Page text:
The Shape of Fun: Dan Matutina and his playful approach to graphic design
Graphic designer and illustrator Dan Matutina describes his style as a mixture of handmade and digital, clean and dirty, old and modern aesthetics
April 2, 2020
Written by Elbert Or and Natacia Ann Esguerra
Images courtesy of Dan Matutina
For Dan Matutina, work is play and play is work. “Napansin ko lang one day na interesting pala ang mga status message ng friends ko sa Facebook,” he recalls. Picking out the status messages that caught his attention the most, he began creating digital poster illustrations out of textured basic shapes like circles and squares. The result is Status and Squares, a personal poster project that he showcased on his website in 2009 and 2010.
“I’ve always been fascinated by simple shapes and their power to communicate,” explains Matutina, describing his style as a “mixture of handmade and digital, clean and dirty, old and modern aesthetics.” He loves to play with textures and shapes in his works to make them his own.
Dan Matutina also loves working with restrictions. For his Status and Shapes project, he limited himself to using only three shapes—the square, triangle, and circle—to break down and translate his friends’ Facebook status messages. Restrictions, he explains, “make your mind work harder.”
One certainly can’t deny that Dan Matutina works hard: in addition to his self-initiated projects, he teaches graphic design and illustration classes at the University of the Philippines Diliman, and does freelance illustration and design work for both local and international clients such as Popular Mechanics, Google Asia, Coca-Cola and Nestlé. He is also co-founder of Ideals Creatives, an undertaking that creates websites, printed collaterals, motion graphics, and branding work for social causes, NGOs, and corporate foundations.
Each project he takes on, whether for clients or for himself, begins with an idea. “The first part that I try to crack is the idea, because I think that’s the hardest part,” he explains. When coming up with ideas, Dan usually steps out of the office and visits friends, or goes to malls or coffee shops to get his creative juices flowing for a fresh and new idea to give to his client. He carries with him a sketchpad or idea book, recording ideas as they come to mind. “Kasi kapag different environment, parang nare-refresh ‘yong mind,” he says.
Another source of inspiration for Dan Matutina is the internet. Instead of just art and design sites, though, he takes inspiration more from science and history websites, citing Wired.com and Arstechnica.com as two of his favorites. “Kasi ‘pag tumitingin ka lang sa mga illustration and design pieces, siyempre parang nagawa na sila ng iba. So at least, ibang sources of inspiration pinagkukuhaan ko ng idea.”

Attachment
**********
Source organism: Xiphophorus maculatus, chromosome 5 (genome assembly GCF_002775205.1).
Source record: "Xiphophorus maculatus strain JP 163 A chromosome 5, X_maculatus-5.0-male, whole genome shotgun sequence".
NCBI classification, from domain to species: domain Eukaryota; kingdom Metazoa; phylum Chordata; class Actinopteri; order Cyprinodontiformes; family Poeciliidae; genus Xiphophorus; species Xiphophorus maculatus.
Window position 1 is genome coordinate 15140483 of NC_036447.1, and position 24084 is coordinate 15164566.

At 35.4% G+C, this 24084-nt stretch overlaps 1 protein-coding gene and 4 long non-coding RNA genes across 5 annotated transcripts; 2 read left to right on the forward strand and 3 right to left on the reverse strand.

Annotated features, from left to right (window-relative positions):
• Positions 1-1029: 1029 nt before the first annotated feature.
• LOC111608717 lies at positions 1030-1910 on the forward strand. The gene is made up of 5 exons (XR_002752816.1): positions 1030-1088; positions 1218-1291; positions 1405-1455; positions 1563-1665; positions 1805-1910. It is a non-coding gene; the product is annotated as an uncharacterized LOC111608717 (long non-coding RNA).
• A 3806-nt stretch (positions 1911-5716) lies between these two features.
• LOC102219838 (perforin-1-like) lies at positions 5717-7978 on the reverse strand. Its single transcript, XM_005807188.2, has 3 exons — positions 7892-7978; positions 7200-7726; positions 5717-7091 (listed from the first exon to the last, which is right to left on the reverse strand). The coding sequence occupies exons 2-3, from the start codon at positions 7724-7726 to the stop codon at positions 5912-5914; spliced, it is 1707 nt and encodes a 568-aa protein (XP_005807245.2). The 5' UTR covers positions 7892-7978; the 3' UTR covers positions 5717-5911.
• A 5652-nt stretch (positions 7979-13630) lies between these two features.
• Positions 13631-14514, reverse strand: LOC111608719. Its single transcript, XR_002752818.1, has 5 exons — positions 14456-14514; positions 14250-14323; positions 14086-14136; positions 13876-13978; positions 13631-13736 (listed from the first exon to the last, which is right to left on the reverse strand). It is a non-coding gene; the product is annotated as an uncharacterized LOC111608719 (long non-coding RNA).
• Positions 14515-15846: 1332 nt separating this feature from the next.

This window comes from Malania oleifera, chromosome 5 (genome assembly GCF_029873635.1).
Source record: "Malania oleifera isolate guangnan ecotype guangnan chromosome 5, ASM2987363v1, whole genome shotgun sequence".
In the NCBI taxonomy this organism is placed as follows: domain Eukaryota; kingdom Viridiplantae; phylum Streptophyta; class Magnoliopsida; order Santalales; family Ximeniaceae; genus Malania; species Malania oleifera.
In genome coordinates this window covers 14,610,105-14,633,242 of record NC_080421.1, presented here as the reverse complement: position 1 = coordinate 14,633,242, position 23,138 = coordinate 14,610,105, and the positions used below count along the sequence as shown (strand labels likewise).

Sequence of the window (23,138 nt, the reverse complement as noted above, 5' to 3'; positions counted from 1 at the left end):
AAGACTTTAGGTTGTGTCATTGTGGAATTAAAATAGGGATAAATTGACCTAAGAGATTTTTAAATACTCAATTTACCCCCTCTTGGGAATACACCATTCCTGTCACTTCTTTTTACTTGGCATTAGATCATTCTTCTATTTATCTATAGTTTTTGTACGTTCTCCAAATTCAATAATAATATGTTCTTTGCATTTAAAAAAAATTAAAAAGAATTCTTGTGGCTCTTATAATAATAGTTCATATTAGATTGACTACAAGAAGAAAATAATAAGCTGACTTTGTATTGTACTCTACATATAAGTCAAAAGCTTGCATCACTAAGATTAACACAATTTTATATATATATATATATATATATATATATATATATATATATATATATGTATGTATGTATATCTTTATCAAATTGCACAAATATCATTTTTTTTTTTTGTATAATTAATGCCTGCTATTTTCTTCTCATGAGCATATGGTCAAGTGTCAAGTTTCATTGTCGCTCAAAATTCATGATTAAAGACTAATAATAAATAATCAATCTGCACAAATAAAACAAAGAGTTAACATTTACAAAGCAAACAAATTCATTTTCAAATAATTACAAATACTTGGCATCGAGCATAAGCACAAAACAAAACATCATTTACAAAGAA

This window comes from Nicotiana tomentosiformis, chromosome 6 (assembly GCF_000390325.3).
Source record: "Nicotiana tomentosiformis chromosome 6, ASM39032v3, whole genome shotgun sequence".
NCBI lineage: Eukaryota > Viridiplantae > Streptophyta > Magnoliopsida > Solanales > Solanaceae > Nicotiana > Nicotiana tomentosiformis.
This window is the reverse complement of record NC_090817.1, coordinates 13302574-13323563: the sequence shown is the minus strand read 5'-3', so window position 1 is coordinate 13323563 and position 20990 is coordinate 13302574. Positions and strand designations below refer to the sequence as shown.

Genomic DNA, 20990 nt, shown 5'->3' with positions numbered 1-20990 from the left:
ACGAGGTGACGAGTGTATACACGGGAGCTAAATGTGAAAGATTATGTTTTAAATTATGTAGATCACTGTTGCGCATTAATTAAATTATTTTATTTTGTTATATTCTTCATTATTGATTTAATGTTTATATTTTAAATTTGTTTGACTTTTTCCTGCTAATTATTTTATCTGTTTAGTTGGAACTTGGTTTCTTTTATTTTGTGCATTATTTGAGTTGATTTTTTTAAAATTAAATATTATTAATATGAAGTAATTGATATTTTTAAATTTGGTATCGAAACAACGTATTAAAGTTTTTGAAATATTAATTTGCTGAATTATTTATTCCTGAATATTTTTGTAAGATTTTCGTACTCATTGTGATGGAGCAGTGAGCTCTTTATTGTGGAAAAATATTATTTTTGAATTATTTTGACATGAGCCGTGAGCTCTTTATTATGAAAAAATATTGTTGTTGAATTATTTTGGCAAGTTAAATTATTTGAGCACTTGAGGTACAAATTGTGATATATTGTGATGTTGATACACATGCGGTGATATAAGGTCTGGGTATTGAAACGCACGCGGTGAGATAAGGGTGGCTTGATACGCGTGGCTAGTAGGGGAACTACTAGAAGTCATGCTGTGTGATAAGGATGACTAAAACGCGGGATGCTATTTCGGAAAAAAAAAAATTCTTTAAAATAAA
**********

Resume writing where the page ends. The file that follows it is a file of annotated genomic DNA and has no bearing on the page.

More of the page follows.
“Once I’m happy with the idea, minsan, nagre-relax na ako,” Dan says. As long as the idea is strong, he says the execution is easy. Executing his ideas usually involves creating or scanning textures (which can be made from anything, including splattering paint on various kinds of surfaces or crumpling paper), and then using a vector or digital illustration program to put everything together. Despite his preference for hand-drawn art, Dan explains that “especially for projects, it’s just more convenient if I work with digital.”
Once he’s finished with the work, he usually shows it to his sibling, who is a computer engineer. “Medyo wala siyang background in art and design, so minsan ‘pag meron akong work na kine-kuwestiyon ko kung maiintindihan siya ng audience, so kung nage-gets niya agad, Ah, yes! Nag-work!”
Throughout the entire process, Dan is driven by a strong sense of infectious enthusiasm, punctuating sentences with “Yay!” and often describing clients and projects as “fun.” He also continually looks for projects where he can be a collaborator, rather than those that require him to just follow instructions.
And when he’s not working for clients, he continues to exercise his mind and skills with personal projects. On occasion, these projects find a way to bring him rewards beyond that of self-accomplishment: his Status and Squares project eventually found its way to feature articles on international web publications like grainedit.com and Digital Arts UK. Another design exercise led to his series of Banig wallpaper—vector patterns that not only eventually saw publication in Grab Bag, a compendium of creative projects from US-based How Books, as well as being incorporated in products like shirts and headphones.
Far from being calculating about his work and its impact on society, Dan seems to relish just being able to create art and design that take on a life of their own. Driven by a love and enthusiasm for art and design, he cites a quote by poet and artist Rabindranath Tagore that serves as his guiding light: “Be brave right through and leave for the unknown.”
“I’ve always loved projects that encourage you to take risks and possibly fail,” Dan says about his work, both personal and commissioned. In all his projects, he constantly pushes himself to try new techniques or mediums. “A lot of them fail, but when you succeed, ang sarap ng feeling.”